Abortion might have been the No. 1 topic of the special legislative session, but a related issue is emerging as No. 2: Did some protesters try to smuggle jars of human waste into the Senate chamber during the final debate last week?
The Department of Public Safety said in a press release Friday that state troopers discovered jars of suspected feces and urine that they suspected would be used to disrupt the emotionally charged Senate debate of House Bill 2, which imposes new restrictions on abortions.
The debate drew thousands of protesters to the Capitol and resulted in 12 arrests. No charges were filed.
State Rep. Donna Howard, D-Austin, joined abortion rights protesters to question the DPS reports of human waste and, on Monday, officially asked DPS Director Steven McCraw for proof of the allegations.
McCraw responded to Howard in a letter Wednesday and said officers discovered protesters trying to carry what was thought to be excrement and urine into the Senate gallery. Visitors can view Senate proceedings from the third floor gallery, but they must follow the Senate’s rules of decorum, such as staying quiet and not bringing in signs.
The jars were not allowed in the gallery either, and protesters were ordered to discard the items to gain admittance, McCraw said. The articles were not confiscated, McCraw wrote, because “(p)ossession of these and other items is not a crime.”
During the debate, agency officials told news reporters that troopers discovered several possibly disruptive items including 18 jars suspected to contain feces and one bottle believed to contain urine.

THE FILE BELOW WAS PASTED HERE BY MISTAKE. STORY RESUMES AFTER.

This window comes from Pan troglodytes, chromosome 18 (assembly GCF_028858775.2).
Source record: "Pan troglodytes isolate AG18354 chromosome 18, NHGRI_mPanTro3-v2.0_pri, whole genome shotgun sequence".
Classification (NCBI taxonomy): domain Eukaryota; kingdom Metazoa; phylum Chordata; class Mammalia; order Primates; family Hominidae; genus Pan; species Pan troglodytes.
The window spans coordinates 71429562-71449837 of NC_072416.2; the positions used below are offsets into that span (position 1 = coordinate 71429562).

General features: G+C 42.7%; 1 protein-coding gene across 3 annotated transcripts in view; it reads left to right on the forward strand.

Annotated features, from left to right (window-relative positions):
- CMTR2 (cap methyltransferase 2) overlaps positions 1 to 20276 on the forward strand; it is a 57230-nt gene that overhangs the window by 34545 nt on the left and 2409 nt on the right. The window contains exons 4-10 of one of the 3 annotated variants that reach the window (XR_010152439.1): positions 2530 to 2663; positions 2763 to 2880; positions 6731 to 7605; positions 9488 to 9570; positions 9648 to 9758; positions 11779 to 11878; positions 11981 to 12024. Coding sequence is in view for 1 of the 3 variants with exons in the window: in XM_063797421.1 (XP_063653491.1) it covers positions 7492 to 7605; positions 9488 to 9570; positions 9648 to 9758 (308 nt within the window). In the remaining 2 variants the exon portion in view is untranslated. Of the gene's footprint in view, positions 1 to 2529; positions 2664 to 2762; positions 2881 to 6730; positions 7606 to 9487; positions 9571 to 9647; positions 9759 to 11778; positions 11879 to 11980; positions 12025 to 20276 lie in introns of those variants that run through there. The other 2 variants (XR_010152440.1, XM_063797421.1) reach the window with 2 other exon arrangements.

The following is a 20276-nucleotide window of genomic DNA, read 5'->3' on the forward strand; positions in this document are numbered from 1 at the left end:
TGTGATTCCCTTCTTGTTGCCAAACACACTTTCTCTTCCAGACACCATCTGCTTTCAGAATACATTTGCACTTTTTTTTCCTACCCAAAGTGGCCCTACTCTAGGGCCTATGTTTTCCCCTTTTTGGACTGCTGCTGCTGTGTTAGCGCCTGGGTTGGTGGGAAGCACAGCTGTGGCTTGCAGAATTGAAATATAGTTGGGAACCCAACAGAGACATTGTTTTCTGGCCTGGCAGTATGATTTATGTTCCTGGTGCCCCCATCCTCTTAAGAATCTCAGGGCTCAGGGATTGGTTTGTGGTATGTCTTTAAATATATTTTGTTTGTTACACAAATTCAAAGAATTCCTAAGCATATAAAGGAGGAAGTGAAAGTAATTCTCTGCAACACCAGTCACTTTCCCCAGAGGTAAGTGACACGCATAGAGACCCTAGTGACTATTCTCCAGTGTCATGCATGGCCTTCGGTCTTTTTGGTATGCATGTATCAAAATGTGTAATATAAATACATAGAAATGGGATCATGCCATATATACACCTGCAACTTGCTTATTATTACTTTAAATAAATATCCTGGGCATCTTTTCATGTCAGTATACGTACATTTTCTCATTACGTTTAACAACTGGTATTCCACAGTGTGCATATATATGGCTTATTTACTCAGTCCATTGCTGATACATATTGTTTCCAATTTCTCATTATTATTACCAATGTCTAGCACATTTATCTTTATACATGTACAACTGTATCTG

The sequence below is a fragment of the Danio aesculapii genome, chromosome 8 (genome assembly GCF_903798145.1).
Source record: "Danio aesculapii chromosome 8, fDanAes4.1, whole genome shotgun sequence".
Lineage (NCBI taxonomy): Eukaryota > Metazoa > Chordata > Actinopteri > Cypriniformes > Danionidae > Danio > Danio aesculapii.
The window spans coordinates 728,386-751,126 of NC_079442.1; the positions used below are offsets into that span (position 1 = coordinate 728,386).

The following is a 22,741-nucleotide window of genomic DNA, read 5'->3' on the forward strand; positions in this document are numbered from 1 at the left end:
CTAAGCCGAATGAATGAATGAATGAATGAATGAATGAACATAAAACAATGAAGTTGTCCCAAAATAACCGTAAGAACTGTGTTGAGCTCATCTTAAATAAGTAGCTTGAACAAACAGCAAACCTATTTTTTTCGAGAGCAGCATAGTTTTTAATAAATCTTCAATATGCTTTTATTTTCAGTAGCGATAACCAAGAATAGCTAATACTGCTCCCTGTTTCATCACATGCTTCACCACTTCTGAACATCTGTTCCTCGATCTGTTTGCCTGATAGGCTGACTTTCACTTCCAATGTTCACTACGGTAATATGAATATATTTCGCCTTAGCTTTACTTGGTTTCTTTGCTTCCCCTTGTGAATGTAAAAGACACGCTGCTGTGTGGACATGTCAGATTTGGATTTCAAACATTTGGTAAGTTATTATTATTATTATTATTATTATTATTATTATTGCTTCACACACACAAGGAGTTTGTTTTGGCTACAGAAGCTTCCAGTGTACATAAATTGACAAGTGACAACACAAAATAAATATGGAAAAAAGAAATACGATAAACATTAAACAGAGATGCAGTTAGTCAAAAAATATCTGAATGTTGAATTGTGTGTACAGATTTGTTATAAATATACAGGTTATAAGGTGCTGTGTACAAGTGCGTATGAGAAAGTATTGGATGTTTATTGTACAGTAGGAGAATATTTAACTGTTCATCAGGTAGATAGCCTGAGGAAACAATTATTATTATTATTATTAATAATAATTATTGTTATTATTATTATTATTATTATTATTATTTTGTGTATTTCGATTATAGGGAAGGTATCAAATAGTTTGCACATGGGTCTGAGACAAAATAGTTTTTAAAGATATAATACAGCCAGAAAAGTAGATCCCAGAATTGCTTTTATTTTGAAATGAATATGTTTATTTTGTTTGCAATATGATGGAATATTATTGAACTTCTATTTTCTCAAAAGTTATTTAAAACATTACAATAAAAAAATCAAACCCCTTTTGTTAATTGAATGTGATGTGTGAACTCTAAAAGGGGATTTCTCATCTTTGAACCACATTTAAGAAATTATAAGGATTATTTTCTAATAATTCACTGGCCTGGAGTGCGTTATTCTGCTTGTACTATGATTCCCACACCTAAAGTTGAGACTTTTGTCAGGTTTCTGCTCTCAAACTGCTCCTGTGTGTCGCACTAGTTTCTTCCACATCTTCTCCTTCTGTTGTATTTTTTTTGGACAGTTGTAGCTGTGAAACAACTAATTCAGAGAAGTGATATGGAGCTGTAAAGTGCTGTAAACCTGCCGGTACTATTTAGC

McCraw listed other potentially problematic distractions in his letter and said: “It is also our contention that some visitors attempted to bring, paint, confetti, glitter, bottles of bubbles, bags of balloons (not inflated), handheld air horns, a bag full of tomatoes, and a large number of feminine hygiene products into the Senate gallery to throw onto the floor of the Texas Senate.”
Howard said she was disappointed with McCraw’s answers because of their lack of clarity.
“At the end of the day, we are still left with unsubstantiated claims, allegations of suspicious jars but no actual evidence,” Howard said. “Allegations such as these can tarnish the image of law-abiding citizens” who came to Capitol to exercise their rights of free speech, she said.
Howard had been worried that unproven claims would stain the reputation of abortion rights supporters.
Howard, along with most of the other Democrats in the Legislature, voted against House Bill 2, which would ban most abortions after 20 weeks post-conception, require physicians to have hospital admitting privileges and mandate that all abortion clinics meet standards of day surgery centers.
Gov. Rick Perry is scheduled to sign the bill into law Thursday. Opponents are expected to file suit in an attempt to stop its enactment.